New uses for electricity doubtless on the horizon albeit unpredictable
Steve Mitnick is Editor-in-Chief of Public Utilities Fortnightly and author of the book “Lines Down: How We Pay, Use, Value Grid Electricity Amid the Storm.”
Powered Immersion debuted in 2025, an expensive toy for early adopters with money. Glitches diminished the immersive effect but were worked out. Prices came down. PI went mass market in 2030. By Christmastime 2035, with the new sensory technologies, it was a must-buy.
The industry made the alerts a standard feature, to help users pull away, from "being lost within." Hundreds of cases of dehydration, sleep deprivation, concussions, bodily injuries, and heart attacks were reported. Media stories told of neglected relationships and responsibilities, of less time thinking, talking, taking in the world. Still, the demand for immersion was immense.
By 2040, most households had at least one PI room. Some had two or three. A husband and a wife and a child could each get lost. The trend led to new demand for larger homes, also high-capacity line drops from the local utility grid. PI was a power hog. Though the latest models were said to be fifteen percent more energy efficient.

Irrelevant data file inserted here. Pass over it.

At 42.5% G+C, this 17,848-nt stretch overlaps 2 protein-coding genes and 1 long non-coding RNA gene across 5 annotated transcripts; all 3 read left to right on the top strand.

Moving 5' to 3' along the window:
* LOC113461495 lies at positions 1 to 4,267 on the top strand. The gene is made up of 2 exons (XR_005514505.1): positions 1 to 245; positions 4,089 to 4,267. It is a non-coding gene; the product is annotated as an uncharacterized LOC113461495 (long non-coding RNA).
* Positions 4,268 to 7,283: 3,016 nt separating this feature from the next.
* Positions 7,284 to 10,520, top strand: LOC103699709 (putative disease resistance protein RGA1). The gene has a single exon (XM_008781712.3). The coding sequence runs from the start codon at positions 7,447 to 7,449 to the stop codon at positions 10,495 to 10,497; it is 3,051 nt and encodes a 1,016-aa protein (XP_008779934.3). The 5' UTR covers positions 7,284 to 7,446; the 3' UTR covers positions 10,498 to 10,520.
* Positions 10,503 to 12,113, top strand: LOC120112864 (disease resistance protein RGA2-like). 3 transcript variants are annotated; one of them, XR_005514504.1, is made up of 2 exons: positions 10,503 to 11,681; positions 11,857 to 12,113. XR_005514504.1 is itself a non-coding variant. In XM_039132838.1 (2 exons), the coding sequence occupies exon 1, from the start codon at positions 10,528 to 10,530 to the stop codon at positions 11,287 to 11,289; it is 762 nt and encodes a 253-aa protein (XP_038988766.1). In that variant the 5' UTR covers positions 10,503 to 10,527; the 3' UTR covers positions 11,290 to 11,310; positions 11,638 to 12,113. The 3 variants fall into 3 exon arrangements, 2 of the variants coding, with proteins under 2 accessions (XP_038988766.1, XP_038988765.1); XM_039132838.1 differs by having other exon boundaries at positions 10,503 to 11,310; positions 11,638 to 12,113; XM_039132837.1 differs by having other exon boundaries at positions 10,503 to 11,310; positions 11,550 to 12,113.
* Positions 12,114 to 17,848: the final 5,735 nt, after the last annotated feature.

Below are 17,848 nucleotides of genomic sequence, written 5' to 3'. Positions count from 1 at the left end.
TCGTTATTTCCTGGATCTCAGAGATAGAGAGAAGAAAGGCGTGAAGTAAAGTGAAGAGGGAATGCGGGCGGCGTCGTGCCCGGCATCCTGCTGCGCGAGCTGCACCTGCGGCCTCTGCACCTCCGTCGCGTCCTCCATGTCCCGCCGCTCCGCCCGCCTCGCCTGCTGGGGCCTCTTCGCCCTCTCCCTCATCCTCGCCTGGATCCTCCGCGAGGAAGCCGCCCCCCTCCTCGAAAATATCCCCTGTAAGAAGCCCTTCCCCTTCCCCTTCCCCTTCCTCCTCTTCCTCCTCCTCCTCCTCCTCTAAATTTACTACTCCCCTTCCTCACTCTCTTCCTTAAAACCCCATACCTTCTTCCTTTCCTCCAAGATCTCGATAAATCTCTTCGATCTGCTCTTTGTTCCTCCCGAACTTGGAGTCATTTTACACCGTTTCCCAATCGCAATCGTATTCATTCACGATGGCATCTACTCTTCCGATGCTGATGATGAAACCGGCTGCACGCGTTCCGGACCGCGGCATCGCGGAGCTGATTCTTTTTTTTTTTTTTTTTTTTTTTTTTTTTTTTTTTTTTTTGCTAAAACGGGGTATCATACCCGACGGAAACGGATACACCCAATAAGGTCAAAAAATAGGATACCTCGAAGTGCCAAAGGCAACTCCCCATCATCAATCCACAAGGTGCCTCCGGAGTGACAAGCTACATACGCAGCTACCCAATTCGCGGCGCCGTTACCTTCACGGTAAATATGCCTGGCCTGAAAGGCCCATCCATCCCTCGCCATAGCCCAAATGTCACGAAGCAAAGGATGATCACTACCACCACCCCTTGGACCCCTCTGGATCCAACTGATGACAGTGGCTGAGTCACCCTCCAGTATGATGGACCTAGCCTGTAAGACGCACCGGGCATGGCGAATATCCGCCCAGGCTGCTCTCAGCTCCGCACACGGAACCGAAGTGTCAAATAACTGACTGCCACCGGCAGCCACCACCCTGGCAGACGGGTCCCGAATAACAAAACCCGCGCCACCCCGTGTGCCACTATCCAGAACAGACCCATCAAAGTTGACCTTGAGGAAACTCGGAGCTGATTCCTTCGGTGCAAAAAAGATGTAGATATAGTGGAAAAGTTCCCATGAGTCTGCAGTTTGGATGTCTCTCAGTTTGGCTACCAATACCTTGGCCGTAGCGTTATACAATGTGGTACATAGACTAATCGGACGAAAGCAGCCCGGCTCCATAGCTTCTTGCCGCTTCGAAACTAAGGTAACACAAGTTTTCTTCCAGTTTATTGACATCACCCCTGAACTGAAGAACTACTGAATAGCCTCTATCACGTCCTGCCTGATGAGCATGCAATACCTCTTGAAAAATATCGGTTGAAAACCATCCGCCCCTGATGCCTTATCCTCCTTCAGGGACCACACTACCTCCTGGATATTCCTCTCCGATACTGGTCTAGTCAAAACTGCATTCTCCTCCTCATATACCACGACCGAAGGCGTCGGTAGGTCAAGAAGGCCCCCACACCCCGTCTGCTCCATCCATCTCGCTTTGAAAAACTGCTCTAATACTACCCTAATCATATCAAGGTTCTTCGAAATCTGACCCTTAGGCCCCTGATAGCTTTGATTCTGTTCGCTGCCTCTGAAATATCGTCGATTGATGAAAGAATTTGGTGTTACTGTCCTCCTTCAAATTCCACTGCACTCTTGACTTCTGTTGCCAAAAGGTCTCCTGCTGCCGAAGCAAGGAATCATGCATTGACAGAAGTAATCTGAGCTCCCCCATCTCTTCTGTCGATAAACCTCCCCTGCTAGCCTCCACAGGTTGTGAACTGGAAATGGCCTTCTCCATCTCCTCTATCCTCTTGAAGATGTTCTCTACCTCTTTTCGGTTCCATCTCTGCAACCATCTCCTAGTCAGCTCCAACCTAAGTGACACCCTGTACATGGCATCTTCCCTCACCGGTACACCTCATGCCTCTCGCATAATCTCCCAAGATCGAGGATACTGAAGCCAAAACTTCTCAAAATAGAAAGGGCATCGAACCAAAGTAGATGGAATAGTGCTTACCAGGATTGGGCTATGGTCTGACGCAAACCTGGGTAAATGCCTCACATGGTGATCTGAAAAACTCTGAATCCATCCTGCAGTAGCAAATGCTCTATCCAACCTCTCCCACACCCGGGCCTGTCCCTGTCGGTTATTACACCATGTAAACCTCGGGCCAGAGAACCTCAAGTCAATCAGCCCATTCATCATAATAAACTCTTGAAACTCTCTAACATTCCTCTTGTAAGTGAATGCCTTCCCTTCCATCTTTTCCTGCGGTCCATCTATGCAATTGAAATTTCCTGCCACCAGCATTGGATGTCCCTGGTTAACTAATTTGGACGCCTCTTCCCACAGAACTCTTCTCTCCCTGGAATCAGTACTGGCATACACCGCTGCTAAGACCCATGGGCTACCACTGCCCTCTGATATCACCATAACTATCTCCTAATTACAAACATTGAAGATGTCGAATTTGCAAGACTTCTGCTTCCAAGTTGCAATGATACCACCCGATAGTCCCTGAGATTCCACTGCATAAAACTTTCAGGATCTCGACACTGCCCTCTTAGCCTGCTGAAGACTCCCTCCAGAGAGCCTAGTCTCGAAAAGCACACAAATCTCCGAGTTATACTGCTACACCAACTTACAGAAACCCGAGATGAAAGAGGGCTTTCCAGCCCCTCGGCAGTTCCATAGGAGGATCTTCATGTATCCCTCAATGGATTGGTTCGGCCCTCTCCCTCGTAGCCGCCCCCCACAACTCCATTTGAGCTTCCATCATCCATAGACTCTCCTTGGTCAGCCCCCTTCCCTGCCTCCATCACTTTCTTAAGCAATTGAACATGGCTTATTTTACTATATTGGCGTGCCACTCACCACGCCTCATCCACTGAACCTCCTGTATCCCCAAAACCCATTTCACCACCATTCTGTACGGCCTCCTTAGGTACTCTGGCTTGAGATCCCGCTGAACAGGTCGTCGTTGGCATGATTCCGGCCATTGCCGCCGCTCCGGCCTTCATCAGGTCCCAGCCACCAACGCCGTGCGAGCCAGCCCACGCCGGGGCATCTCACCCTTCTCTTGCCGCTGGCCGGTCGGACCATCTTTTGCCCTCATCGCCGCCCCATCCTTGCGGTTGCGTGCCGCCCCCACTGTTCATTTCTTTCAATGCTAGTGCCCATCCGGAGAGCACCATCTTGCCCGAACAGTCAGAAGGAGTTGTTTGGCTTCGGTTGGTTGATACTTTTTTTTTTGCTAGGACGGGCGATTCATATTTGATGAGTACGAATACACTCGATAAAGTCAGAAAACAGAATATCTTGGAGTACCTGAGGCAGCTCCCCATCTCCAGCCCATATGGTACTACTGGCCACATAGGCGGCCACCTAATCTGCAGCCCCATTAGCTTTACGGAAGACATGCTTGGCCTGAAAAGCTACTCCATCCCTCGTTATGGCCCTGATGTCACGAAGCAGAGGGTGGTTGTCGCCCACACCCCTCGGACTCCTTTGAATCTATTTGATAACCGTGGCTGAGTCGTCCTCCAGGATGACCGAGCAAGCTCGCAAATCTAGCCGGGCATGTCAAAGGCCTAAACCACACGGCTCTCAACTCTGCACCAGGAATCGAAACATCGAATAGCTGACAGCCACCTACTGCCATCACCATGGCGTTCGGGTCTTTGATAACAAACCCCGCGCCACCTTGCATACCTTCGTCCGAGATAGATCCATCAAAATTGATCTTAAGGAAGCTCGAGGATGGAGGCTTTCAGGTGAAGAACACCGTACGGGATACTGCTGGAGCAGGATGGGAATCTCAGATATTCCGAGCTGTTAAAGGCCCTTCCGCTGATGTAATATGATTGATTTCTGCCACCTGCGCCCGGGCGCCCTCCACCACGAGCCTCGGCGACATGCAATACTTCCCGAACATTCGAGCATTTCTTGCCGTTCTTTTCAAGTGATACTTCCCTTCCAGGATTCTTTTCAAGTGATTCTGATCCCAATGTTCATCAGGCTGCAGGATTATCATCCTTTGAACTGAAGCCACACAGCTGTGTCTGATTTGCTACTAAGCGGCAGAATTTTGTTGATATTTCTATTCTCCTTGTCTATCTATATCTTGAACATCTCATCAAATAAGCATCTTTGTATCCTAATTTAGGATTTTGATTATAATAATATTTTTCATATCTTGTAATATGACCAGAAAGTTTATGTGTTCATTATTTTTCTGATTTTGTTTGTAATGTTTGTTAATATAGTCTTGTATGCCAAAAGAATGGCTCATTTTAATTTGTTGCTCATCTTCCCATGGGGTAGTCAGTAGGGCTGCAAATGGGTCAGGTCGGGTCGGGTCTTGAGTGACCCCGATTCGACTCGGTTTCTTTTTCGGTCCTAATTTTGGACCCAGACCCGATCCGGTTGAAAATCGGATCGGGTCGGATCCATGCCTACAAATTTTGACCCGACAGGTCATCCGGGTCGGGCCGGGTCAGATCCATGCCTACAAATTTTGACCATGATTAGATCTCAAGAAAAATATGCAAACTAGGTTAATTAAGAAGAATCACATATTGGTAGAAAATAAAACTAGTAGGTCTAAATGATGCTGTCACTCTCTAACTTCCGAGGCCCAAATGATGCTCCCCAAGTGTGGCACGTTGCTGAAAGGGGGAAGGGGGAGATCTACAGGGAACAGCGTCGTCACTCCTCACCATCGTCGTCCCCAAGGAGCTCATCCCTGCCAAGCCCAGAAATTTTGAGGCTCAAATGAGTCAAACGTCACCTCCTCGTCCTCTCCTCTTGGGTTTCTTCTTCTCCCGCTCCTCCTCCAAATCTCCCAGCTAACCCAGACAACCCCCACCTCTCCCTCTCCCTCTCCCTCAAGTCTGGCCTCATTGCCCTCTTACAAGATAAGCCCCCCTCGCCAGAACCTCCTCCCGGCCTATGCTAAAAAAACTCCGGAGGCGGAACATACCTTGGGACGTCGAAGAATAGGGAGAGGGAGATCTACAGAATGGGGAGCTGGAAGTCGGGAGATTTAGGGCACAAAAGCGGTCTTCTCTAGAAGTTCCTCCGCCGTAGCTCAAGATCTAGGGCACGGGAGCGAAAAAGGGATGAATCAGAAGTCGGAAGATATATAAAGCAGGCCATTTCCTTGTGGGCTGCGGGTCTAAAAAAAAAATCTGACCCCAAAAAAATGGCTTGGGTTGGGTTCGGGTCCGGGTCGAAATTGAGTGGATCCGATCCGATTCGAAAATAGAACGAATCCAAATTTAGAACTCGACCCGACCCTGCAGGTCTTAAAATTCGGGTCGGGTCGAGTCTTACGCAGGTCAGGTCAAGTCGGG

A trim young man enters a room. It's steel gray, bare, stark. It's quiet, inert. It's nothing. The room's asleep. Then, he blinks, commands. The room awakens.
A vast menu appears, floats in the air before him. Ghostly, transparent, tall as him, it waits, beckoning. Blinking and in subtle gesture, in face and body, the man scans, chooses, scans, chooses. The menu scrolls, speeds past countless offerings. He comes to what suits, a favorite entertainment. Blink and it starts. He's within.
The alert interrupts. Two hours have passed. Nowadays everyone knows to bring along the alert. Not doing so risks being lost in a timeless otherworld.
His alert is a small round boy. A baseball cap sits atop bushy red hair. The boy pulls on a sleeve or jostles a leg. It's time to go.
The man smiles. He then realizes how thirsty and sweaty he is, how sore is his back.
It was Constantinople, the spring of 1453. He carried stone for the repair of the Theodosian Walls. The vast Ottoman army of Mehmed II was in siege, taunting, menacing what remained of the Roman Empire. He was there, with the desperate Byzantines, in Constantine's final days.
Byzantine comrades spoke Greek to him and he to them. He lifted and ran and fell and dodged cannon ruin. He saw afar the harbor chain protecting the Golden Horn walls, beyond it, the fire ships. He smelled the pungent fumes of war, tasted its choking dust.
A paunchy gray man enters a room. It's deep mahogany. He blinks, commands. The room awakens.
A vast menu appears, floats in the air before him. Ghostly, transparent, tall and broad as a wall, it waits, beckoning. Blinking and in gestures, in face and body, he scans, chooses, scans, chooses. The menu scrolls, speeds past countless offerings. He comes to what suits, a business exercise. Blink and it starts. He's within.